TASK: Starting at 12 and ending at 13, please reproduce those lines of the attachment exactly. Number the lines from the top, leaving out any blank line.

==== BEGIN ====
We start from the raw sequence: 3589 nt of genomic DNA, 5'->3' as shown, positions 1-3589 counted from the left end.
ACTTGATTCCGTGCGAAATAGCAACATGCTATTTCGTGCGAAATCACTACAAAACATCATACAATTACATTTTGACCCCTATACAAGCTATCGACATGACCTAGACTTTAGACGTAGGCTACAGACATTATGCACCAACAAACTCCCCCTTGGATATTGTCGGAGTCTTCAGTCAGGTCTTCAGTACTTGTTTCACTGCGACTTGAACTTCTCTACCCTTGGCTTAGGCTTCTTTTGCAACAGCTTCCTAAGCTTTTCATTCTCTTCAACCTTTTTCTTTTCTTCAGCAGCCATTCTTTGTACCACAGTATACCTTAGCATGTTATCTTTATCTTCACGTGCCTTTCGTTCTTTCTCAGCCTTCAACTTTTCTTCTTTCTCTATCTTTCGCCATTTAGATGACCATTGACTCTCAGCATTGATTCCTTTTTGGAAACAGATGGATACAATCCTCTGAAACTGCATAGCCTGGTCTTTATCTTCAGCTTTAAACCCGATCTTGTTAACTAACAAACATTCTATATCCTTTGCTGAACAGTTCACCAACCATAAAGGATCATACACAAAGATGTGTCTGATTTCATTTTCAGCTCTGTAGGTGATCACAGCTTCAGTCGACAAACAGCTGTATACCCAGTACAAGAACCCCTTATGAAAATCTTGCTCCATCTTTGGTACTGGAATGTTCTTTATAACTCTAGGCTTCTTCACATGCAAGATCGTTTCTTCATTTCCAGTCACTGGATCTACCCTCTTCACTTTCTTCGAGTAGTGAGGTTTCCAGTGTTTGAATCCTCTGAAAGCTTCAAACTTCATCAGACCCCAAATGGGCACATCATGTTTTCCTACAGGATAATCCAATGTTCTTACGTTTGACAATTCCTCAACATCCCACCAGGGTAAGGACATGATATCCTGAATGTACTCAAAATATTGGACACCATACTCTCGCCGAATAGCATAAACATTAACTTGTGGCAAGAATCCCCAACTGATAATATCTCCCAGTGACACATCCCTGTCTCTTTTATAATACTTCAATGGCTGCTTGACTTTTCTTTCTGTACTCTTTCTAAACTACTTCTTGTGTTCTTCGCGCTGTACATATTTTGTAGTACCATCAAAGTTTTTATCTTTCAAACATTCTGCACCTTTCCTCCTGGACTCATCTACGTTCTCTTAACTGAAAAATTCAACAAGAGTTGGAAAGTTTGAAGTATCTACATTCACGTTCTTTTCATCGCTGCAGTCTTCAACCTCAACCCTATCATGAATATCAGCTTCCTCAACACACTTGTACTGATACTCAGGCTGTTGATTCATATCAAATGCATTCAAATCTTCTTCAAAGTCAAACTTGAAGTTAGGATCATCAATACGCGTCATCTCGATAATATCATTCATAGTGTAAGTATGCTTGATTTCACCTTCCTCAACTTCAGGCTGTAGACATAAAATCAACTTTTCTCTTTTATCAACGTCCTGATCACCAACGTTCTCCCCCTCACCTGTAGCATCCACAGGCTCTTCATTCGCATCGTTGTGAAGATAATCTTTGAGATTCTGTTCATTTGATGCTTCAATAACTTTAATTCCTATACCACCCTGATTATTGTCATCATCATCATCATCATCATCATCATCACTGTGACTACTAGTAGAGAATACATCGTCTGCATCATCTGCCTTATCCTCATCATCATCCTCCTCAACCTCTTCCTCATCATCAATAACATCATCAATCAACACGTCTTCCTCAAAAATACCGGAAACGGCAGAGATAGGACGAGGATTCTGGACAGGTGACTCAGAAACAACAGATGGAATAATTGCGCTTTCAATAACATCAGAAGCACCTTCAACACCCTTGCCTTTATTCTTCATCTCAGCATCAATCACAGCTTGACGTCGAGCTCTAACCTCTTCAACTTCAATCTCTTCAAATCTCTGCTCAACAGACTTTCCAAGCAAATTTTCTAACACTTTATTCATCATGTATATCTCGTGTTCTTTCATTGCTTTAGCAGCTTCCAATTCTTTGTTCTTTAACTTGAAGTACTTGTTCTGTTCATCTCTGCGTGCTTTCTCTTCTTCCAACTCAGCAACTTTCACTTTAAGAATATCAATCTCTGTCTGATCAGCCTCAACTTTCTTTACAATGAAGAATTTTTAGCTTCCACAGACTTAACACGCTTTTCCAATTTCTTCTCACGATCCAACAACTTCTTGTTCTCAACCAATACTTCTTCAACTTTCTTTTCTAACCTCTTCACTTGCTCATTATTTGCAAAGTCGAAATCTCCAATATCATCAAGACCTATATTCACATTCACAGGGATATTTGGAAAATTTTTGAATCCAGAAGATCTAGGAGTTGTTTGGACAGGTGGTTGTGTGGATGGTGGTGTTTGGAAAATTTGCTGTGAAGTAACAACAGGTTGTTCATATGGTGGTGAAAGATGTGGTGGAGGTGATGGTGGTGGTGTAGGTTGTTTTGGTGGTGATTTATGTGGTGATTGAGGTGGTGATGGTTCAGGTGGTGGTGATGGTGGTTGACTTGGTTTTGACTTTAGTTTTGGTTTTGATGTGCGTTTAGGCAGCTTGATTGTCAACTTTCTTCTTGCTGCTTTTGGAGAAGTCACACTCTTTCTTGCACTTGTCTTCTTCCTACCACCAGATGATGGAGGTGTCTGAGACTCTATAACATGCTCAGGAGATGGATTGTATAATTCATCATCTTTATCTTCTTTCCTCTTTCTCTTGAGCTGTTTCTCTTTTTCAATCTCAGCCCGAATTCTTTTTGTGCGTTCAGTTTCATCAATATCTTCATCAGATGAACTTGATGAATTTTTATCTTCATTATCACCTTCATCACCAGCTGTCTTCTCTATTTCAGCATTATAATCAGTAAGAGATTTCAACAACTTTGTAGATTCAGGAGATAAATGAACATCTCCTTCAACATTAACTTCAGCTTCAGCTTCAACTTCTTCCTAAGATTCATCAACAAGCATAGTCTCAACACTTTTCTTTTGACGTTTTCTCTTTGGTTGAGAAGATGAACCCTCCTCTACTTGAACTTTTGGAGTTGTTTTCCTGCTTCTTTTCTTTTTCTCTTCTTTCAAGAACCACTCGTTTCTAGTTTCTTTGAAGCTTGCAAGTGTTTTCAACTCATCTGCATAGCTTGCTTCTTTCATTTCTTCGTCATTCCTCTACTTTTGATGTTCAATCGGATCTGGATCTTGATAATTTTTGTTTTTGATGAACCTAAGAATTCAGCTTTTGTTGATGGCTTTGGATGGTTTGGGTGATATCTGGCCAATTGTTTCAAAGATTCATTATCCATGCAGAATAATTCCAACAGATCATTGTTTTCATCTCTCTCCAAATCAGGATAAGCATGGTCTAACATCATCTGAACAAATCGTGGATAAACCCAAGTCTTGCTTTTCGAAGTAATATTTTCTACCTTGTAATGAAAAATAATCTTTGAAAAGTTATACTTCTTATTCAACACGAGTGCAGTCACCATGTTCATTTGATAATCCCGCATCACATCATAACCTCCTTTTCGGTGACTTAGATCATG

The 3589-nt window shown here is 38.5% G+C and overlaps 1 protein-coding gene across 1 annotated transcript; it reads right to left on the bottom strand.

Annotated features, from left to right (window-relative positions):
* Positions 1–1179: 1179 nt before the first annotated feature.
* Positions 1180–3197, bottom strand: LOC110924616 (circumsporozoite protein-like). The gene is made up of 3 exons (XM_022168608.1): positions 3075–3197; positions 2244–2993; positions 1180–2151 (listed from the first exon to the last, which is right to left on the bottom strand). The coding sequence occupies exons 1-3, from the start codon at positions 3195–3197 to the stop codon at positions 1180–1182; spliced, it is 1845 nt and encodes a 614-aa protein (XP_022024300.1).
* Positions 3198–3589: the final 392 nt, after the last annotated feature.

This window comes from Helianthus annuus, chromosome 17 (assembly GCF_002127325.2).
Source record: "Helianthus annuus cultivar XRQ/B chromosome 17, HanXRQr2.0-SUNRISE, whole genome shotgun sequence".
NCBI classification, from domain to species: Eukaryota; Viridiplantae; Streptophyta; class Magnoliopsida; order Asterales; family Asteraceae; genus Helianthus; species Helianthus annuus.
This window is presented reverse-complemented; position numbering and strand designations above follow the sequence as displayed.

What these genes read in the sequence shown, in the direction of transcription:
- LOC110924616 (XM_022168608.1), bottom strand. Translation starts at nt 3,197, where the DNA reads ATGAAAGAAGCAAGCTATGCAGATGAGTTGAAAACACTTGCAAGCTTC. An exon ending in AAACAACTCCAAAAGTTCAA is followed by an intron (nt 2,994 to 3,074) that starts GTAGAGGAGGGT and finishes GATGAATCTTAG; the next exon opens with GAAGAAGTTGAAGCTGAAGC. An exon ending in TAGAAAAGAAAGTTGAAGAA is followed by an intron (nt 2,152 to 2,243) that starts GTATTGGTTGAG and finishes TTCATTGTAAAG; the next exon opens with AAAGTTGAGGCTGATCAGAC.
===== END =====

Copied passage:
What these genes read in the sequence shown, in the direction of transcription:
- LOC110924616 (XM_022168608.1), bottom strand. Translation starts at nt 3,197, where the DNA reads ATGAAAGAAGCAAGCTATGCAGATGAGTTGAAAACACTTGCAAGCTTC. An exon ending in AAACAACTCCAAAAGTTCAA is followed by an intron (nt 2,994 to 3,074) that starts GTAGAGGAGGGT and finishes GATGAATCTTAG; the next exon opens with GAAGAAGTTGAAGCTGAAGC. An exon ending in TAGAAAAGAAAGTTGAAGAA is followed by an intron (nt 2,152 to 2,243) that starts GTATTGGTTGAG and finishes TTCATTGTAAAG; the next exon opens with AAAGTTGAGGCTGATCAGAC.